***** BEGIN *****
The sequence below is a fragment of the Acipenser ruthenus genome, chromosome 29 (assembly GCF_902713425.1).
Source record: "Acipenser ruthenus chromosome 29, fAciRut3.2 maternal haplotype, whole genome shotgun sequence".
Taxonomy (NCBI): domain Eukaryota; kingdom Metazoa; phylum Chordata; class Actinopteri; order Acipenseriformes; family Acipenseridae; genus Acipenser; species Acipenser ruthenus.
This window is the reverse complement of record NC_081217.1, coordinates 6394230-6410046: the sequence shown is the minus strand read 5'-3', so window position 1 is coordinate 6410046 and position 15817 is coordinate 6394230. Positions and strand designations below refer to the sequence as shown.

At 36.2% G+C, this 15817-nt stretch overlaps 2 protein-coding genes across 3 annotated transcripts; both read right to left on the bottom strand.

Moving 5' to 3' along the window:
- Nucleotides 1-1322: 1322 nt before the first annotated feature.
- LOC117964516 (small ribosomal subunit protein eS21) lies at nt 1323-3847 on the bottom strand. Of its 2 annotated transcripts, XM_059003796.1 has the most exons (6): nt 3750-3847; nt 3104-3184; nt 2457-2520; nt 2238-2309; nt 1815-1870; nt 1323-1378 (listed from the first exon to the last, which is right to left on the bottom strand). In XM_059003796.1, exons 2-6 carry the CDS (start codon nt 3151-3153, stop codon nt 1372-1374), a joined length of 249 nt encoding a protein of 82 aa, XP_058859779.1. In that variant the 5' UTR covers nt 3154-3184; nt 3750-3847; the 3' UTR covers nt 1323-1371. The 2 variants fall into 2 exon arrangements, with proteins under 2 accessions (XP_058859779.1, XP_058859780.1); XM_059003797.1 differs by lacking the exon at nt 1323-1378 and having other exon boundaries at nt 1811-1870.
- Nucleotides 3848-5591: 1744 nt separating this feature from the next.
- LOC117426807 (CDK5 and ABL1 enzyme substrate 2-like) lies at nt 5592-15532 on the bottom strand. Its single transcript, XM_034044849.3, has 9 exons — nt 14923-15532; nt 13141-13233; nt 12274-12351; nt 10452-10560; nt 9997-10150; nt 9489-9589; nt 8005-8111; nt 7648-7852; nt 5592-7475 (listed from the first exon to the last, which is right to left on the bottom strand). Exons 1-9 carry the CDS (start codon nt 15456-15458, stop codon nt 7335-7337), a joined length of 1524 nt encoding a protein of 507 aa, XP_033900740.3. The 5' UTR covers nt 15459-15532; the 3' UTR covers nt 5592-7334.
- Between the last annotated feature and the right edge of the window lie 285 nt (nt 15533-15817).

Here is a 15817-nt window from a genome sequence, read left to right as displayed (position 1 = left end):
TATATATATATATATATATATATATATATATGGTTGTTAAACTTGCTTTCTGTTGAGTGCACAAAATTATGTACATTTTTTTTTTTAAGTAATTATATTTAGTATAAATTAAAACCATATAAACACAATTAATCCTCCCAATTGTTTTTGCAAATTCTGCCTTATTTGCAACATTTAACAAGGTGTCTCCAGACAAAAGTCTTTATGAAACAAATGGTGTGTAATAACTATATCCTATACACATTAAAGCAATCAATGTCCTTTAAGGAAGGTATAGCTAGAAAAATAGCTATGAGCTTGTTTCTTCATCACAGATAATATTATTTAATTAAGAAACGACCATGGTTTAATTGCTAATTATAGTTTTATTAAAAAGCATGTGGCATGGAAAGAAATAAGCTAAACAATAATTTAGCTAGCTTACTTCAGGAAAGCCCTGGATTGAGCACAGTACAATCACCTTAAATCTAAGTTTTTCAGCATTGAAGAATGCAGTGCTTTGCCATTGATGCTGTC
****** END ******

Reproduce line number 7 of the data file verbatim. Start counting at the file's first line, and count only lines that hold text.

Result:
- Nucleotides 1-1322: 1322 nt before the first annotated feature.